But I don’t think that’s what my neighbor whispered about, because when I got back the gallery owner smiled and her friend asked me if I’d like to sit down in the single chair, which I accepted, since I’d already been on a long walk, and we were at the gallery at my nap time, on a hard cement floor. The gallery owner said something like “animals can be such a help when you’re a shut-in,” and then peppered me with questions about Cotton’s breed and told her own story about a dearly loved dog.

She was very kind, but it also meant I had to process that my neighbor must have said something about me like “she has MS, and doesn’t drive or get out much,” which somehow translated into “shut-in” to the gallery owner. I’d never thought of myself as a shut-in. A bit of a hermit, maybe, often by choice, but not a shut-in. Didn’t I take two walks a day? Wasn’t I sitting there with them instead of being shut up at home?

Maybe I should have been upset but the implication somehow amused me. And this is one of the things I mean by clarity. I know who I am, even when others don’t. I know when it’s worth my while to challenge how they see me, and when it’s not. This wasn’t a time to do anything with my energy but model who I was in that moment.  Convincing people is highly overrated and defensive efforts to do so rarely work anyway. For instance, I remember standing in a clothing store with Romeo looking right at two women who came up to me and asked me if I was blind, I guess because I had a service dog with me. The fact that I was looking right at them, making eye contact as they asked me, seemed to be completely lost on them, so I just said, “no, I’m not,” and tried not to laugh out loud.

A couple of days after this encounter at the gallery I got a message on social media from a young man who used  to look up to my son when they both were growing up. I’ll call him Dan. The older boys were good to him, as the older skateboarders had once been good to them, and I remember fondly Mike’s 16th birthday when they all came in from skating and said “we need to vacuum Dan,” who was maybe 10 or 11 at the time and had fallen into a mess of pebbles, sticks and leaves. He stood there while Mike and another teenager carefully cleaned him up so he could sit down and enjoy some birthday cake.

When Dan got older, he spent a summer or two working for the city helping with the farmer’s market and he would sometimes come over and help me in the garden, perhaps remembering that his Dad had brought him over to help with raking my leaves when I was far too weak to do much of anything. We would talk about what was going on in his life and I would give him my astrological perspective when he asked for it.  So I was pleasantly surprised when I got a message a couple of days ago asking how I was enjoying the change of season. I told him it had been a beautiful day at the beach. He responded by saying, “That is wonderful. I was just speaking about you with a friend, Debra, who apparently knows you too. I want to say that seeing you come from being nearly bedridden when I was a child to selling two homes and moving to Oregon in one year is amazing. You are one of my superheroes!”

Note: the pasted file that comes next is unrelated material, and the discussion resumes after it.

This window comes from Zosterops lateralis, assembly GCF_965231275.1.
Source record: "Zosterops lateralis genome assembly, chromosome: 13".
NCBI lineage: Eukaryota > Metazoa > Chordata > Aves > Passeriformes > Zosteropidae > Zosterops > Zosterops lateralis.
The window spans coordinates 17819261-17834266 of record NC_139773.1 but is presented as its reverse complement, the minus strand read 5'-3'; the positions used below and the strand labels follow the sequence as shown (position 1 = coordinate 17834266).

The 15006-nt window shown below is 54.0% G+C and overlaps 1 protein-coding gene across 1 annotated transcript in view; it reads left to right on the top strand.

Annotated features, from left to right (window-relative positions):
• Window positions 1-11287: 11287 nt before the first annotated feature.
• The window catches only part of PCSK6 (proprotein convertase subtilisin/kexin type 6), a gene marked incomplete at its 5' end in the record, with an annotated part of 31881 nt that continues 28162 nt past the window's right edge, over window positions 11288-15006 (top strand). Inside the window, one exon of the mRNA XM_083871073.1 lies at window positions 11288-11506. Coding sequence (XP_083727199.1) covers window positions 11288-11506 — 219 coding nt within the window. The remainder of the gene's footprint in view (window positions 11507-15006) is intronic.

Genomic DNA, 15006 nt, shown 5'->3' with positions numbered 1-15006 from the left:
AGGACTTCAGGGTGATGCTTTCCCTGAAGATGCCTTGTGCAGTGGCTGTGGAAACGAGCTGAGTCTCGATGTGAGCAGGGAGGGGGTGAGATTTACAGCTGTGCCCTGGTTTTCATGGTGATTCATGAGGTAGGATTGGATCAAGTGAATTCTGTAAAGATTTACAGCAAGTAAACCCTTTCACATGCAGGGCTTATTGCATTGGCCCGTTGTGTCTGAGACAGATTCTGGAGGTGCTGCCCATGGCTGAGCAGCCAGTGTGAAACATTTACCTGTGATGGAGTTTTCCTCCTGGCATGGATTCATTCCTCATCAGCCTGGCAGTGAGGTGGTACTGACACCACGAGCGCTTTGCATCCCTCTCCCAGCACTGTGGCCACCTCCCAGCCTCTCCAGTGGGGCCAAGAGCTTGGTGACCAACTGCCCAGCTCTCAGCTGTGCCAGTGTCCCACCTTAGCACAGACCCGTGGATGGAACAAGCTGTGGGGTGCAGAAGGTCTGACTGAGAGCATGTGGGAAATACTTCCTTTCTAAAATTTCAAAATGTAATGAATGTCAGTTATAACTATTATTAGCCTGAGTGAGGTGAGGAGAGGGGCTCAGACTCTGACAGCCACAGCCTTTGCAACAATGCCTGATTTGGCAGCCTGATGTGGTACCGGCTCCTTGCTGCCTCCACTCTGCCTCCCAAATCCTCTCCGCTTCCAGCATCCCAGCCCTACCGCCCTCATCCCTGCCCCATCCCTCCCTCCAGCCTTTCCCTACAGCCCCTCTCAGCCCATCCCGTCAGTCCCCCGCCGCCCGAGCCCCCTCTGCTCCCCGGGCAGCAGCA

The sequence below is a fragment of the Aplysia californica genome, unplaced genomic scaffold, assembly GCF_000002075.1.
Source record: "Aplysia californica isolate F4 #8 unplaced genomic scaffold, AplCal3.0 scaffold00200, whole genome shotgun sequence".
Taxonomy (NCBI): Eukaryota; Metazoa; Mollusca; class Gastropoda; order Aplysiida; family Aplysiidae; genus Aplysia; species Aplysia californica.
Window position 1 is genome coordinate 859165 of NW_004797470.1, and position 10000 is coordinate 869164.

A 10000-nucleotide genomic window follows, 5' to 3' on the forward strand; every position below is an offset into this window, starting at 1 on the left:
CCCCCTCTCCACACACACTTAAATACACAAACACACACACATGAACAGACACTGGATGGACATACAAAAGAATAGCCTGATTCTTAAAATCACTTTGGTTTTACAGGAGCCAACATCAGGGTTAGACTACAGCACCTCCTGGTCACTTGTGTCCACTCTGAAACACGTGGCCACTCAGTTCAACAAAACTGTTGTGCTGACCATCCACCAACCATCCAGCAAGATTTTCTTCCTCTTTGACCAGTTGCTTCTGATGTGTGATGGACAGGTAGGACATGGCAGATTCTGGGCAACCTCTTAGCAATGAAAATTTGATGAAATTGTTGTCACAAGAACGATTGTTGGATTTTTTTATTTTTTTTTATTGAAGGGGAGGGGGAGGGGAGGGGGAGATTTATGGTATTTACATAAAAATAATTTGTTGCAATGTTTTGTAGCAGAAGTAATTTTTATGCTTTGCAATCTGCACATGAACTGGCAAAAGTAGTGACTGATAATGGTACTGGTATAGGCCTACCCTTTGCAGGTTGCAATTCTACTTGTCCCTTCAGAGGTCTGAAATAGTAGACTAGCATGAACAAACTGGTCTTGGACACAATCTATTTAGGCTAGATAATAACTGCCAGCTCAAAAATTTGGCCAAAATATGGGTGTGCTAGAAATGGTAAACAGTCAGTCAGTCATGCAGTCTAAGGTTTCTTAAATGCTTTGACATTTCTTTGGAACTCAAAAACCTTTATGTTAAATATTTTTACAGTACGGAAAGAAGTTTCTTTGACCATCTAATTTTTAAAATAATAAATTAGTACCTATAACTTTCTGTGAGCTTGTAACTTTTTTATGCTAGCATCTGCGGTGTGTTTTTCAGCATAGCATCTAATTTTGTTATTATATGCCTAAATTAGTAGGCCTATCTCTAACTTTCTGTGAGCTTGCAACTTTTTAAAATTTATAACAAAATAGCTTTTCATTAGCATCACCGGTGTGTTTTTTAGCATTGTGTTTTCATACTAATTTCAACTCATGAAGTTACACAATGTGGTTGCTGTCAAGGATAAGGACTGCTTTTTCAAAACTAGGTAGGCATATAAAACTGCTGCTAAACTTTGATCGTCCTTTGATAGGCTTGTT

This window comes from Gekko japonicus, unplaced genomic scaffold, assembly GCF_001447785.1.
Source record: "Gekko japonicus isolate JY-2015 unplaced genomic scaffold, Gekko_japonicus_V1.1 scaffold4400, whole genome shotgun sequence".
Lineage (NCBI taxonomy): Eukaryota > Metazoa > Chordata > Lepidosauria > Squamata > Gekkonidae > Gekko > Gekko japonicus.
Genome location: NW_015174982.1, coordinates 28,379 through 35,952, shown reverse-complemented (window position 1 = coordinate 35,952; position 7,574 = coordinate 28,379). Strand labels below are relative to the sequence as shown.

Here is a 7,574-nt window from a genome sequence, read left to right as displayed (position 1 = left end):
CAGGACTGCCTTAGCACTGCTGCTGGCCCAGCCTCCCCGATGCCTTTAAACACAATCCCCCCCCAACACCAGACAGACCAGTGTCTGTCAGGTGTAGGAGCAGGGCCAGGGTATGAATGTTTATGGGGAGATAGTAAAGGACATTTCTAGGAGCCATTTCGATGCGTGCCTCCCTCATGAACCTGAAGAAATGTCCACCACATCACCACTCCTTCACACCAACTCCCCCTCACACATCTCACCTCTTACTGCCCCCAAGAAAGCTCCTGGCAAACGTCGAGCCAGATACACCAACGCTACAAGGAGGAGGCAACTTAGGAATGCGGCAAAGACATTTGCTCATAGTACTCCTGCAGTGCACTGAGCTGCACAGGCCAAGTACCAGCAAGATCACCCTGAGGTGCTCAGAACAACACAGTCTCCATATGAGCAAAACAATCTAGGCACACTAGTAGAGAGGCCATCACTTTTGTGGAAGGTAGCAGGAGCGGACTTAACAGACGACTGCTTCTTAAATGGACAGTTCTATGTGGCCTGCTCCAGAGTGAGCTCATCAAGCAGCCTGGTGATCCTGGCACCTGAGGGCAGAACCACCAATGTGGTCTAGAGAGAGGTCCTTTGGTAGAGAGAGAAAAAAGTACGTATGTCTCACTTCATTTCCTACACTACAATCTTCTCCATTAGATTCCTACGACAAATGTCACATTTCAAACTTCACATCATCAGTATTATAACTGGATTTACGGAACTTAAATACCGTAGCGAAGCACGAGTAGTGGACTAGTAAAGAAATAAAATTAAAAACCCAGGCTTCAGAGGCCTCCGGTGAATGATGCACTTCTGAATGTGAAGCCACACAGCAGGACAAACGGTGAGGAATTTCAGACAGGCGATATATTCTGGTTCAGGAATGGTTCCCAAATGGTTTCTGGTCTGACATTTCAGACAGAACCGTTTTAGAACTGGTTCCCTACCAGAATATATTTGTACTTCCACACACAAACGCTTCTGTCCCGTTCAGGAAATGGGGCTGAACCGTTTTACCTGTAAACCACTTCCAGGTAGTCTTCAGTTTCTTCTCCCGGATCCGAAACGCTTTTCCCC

In the space of less than a week I had been labeled both a shut-in and a super hero. What’s funny to me about that is that so many years ago people who could effortlessly carry in a box of wood for my fire when I could barely get down on my knees to make it did seem like super heroes to me, and I would sometimes joke about that when I thanked them for helping me. Indeed there was a period of time when I couldn’t even get down on my knees to lift the logs into the firebox or sit in front of it while it burned, I was so weak and unable to regulate my body temperature effectively. And here was Dan, calling me what I had often called my friends,  as they split my wood, shoveled my walk, lifted something for me I couldn’t lift, or even helped me button my coat. Now was the superhero in Dan’s eyes.

The clarity I enjoy in my slow miracle life allows me to take both the label of “shut-in” and “superhero” in stride. I see there is partial truth in each description, depending on perspective. From the gallery owner and the neighbor’s perspective, perhaps driving and going out and about to see and be seen is the measure of health or social success. But to someone who once knew how incapacitated I once was a lot of the time, my efforts to get myself where I live now make me a super hero.

It’s true I don’t go many places. Maybe I’ve slowed down a bit. That’s largely because I do not have to run on adrenalin to push through the most ordinary tasks. I know how to rest if I’m tired, and wait until I’m not.  And in that process of awareness, I have made the long  unprecedented journey to end up here, in this wild, quiet place, so I could use my clarity to reflect on all that’s happened, all I’ve written about it, here and elsewhere, and what that might mean. When Dan was little I never would have dreamed I’d be on the Oregon coast now. I had to work extremely hard to cross the street. There’d be times I was not able to leave the house for weeks. I could not look at a computer screen for more than a couple of minutes without becoming dizzy. I could not hold my head up without pillows. I could not hold the phone to my ear without also supporting my arm on pillows. Sometimes I could not write a check or lift the frying pan. Now, though I don’t  walk to the store here, or for several miles on the beach, I do walk every day, on the beach when it’s safe to be there, up and down stairs to get there, on sand, on pine needles, on grass, gravel and asphalt, and I learn how to be next to a very wild and unpredictable and achingly beautiful shoreline safely. I play with the dogs out there, which means I sometimes even run a very little. I rake some of my own leaves now, but most of them I let compost.